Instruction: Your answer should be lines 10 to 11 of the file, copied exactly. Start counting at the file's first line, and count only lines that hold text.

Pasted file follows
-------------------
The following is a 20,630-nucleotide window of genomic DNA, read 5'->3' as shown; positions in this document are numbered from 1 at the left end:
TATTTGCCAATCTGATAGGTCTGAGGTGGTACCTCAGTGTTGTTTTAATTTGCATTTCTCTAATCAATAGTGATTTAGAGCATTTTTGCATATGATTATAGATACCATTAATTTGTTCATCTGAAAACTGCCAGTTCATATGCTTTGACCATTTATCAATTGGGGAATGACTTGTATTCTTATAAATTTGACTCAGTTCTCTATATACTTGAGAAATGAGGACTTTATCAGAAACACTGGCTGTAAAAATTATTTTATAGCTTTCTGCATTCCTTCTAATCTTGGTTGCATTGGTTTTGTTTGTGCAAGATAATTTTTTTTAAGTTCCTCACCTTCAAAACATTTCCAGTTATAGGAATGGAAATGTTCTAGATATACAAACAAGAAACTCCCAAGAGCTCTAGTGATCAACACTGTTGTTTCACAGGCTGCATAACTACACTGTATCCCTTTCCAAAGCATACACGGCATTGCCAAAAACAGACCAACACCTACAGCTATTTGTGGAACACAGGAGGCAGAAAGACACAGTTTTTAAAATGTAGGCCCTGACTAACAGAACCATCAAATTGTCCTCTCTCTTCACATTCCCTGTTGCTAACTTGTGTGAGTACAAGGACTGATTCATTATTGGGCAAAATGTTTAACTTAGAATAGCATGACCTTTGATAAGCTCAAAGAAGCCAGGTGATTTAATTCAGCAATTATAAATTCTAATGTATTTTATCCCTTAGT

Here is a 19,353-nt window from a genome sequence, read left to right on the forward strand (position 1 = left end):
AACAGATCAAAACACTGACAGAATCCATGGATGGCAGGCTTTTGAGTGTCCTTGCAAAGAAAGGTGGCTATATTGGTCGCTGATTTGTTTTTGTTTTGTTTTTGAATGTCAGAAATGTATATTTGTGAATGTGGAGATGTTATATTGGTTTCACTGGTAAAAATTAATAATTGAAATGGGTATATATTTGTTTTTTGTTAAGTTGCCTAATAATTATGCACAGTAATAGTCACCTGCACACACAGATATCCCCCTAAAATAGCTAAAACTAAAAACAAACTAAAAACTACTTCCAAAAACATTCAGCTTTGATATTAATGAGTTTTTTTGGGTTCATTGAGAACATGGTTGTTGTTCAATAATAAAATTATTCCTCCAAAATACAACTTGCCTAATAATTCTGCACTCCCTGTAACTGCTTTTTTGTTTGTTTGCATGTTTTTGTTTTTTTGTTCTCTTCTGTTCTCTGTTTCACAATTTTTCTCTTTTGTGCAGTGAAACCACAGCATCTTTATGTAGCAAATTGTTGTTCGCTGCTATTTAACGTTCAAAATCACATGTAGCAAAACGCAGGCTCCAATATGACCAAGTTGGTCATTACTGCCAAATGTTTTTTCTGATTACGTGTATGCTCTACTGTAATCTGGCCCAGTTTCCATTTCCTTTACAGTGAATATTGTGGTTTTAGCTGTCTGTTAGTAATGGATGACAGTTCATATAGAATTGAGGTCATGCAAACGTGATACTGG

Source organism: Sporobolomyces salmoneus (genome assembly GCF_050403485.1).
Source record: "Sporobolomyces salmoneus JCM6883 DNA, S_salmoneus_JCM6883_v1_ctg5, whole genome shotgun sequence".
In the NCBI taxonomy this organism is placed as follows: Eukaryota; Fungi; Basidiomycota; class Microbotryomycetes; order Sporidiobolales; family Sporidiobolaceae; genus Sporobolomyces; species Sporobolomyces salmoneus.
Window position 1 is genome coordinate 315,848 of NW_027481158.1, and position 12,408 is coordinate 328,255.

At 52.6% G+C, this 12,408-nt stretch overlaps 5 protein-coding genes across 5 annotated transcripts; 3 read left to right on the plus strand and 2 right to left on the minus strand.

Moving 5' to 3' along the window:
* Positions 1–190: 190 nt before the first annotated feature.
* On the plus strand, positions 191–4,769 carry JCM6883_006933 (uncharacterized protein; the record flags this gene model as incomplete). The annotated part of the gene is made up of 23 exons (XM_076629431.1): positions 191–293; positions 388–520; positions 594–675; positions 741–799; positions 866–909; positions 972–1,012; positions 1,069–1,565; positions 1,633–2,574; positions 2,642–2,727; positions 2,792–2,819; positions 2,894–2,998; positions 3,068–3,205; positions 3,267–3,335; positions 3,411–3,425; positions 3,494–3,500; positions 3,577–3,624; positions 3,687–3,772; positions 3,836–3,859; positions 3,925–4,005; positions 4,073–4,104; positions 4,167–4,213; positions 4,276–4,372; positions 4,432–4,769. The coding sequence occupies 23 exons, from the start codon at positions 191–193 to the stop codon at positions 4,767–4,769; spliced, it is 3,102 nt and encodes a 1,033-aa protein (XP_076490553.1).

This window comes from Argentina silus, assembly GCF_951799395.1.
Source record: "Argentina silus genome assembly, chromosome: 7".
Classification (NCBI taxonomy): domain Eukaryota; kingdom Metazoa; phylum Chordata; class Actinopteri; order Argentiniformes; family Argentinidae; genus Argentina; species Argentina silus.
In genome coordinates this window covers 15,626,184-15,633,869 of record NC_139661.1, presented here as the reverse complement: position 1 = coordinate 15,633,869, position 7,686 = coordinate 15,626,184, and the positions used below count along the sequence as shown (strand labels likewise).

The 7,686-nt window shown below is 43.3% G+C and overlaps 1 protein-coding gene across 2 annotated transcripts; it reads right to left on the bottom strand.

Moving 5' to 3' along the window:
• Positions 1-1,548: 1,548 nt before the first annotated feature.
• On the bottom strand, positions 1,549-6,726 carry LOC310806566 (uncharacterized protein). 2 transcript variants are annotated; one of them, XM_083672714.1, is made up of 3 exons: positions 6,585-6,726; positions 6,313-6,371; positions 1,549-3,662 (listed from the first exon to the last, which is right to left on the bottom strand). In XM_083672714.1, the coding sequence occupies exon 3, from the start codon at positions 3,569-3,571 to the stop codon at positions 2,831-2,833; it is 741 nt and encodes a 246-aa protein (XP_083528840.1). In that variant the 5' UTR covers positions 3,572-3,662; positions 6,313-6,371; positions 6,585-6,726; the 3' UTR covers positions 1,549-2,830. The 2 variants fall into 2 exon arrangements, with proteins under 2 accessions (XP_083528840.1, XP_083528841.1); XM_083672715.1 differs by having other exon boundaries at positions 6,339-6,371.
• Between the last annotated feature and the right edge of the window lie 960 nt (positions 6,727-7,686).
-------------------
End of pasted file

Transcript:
Moving 5' to 3' along the window:
* Positions 1–190: 190 nt before the first annotated feature.